The Moonhouse is designed to fly to the moon folded up in a shoebox-sized package. After it is placed on the moon, the art installation will unfold and self-assemble as an 8-foot-tall (2.5 meters) red house with white corners, a traditional design for many Swedish homes. It is expected to take anywhere from five to 15 minutes for the Moonhouse to assemble.
Representatives with Astrobotic are planning on monitoring the assembly of the Moonhouse from the lunar surface using high-definition video cameras.
At the moment, Astrobotic’s first destination is an area of the moon called Lacus Mortis. This particular part of the lunar surface harbors a special feature called a “moon pit,” which could actually be an entry to a network of underground caves, according to John Thorton, CEO of Astrobotic. It’s even possible that humans may live on the moon by using those caves as a shelter that protects from radiation, micrometeorite impacts and extreme temperature fluctuations, Thorton added.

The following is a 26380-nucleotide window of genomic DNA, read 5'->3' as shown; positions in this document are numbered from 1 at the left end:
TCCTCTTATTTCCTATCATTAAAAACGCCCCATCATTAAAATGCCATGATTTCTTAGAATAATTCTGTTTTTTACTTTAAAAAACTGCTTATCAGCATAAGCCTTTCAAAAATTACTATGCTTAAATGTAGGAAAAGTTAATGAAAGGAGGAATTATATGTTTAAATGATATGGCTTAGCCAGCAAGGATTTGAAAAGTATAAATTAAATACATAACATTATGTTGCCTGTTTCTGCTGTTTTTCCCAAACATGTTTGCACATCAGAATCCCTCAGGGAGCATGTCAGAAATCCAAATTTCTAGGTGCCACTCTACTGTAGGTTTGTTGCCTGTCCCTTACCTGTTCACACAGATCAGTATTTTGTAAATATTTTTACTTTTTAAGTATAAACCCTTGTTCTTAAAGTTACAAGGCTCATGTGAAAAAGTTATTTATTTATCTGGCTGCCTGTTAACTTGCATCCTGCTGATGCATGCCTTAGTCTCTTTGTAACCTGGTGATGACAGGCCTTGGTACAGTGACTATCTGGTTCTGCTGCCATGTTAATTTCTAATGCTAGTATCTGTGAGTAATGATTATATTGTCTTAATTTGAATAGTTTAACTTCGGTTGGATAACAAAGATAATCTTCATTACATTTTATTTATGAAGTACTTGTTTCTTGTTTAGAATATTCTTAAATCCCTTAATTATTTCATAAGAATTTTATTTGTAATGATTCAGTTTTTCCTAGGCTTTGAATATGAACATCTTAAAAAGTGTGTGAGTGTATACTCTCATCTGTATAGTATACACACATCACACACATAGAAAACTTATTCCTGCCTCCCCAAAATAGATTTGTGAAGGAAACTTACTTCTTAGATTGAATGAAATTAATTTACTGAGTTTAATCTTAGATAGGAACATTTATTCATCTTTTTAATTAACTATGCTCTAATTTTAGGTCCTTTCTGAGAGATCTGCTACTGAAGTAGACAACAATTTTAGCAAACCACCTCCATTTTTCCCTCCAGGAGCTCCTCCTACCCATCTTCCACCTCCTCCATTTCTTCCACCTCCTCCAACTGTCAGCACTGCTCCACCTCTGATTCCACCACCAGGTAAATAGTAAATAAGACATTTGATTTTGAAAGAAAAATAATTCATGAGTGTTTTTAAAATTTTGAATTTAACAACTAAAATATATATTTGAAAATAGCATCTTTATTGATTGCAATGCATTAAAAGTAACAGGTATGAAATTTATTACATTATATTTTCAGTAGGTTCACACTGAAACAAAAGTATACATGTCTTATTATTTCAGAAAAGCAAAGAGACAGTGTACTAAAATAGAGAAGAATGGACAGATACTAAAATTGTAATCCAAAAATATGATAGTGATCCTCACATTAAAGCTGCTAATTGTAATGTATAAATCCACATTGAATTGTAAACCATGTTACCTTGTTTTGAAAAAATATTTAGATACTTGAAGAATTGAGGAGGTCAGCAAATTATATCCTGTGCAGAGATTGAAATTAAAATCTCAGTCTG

“It could be that people could settle inside of these caves for the first time, and what better place to land the Moonhouse than right next to place where people could settle for a long time in the future,” Thorton said.
Crowdfunding to the moon
Moonhouse representatives have set up a series of prizes for people that contribute to the crowdfunding effort online.
Contributors that spend $30 will gain access to a 3D drawing of the Moonhouse that can be printed using a 3D printer. People that pledge $50 will actually get their names engraved inside the real Moonhouse that will self-assemble on the lunar surface.
To learn more about the project and fund the lunar art installation, visit the Moonhouse website:themoonhouse.com/en